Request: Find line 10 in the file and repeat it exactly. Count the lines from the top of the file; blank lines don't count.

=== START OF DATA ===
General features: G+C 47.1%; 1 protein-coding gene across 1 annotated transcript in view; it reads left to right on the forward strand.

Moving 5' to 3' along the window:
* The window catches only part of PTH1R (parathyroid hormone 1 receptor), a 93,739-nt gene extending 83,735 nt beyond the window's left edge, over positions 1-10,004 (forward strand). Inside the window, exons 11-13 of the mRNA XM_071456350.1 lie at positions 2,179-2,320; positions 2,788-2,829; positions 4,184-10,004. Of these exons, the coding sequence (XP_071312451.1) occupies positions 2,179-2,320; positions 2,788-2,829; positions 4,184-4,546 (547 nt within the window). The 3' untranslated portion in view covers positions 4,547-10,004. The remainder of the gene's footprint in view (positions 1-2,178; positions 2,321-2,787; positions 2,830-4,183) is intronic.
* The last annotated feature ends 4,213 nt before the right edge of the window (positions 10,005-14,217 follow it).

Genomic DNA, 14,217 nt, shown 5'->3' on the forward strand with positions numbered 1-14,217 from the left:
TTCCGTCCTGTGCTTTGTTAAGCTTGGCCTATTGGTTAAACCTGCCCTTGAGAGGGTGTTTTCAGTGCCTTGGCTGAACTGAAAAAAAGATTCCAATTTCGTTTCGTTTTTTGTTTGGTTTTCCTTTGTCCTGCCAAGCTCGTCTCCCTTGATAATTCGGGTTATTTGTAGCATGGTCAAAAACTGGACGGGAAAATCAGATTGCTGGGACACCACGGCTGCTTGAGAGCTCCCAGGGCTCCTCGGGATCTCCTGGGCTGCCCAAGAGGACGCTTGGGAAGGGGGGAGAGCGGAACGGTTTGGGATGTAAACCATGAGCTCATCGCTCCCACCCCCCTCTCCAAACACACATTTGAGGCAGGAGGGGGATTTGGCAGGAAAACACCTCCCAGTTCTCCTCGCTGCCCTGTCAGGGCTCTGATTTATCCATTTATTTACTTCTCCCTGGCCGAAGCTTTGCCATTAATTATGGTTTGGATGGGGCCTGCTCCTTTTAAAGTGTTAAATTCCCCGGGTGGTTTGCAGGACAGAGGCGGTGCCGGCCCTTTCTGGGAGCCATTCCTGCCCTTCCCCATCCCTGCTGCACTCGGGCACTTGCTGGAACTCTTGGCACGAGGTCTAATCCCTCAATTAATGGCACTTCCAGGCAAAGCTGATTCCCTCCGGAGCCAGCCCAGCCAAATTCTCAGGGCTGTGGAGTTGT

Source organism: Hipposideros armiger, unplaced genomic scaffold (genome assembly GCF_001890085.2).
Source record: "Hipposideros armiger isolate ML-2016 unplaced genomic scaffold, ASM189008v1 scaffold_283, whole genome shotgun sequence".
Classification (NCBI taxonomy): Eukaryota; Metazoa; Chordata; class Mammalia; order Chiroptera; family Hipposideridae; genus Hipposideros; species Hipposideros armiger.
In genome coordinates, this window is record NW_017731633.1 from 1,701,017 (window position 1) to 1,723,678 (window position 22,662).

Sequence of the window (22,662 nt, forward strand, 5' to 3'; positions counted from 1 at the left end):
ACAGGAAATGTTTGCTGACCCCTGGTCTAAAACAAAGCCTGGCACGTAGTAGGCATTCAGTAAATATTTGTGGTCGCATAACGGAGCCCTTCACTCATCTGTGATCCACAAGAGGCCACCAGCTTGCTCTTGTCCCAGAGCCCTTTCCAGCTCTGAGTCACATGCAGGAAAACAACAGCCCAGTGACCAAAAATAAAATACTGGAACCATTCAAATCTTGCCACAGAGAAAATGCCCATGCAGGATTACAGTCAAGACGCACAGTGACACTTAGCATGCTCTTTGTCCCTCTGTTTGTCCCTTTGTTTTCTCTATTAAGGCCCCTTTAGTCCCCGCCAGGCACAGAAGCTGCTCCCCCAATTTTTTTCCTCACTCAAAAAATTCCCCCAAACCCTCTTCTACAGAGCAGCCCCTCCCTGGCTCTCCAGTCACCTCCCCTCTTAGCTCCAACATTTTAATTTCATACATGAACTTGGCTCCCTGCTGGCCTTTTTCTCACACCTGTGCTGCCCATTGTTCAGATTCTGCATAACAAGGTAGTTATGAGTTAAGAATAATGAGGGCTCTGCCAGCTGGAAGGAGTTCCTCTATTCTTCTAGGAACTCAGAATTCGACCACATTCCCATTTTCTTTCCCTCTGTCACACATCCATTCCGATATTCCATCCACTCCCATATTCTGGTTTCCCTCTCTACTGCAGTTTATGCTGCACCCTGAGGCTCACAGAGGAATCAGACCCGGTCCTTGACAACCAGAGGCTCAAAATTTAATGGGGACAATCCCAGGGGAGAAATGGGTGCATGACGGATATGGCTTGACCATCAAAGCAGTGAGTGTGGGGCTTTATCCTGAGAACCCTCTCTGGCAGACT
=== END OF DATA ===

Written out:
In genome coordinates, this window is record NW_017731633.1 from 1,701,017 (window position 1) to 1,723,678 (window position 22,662).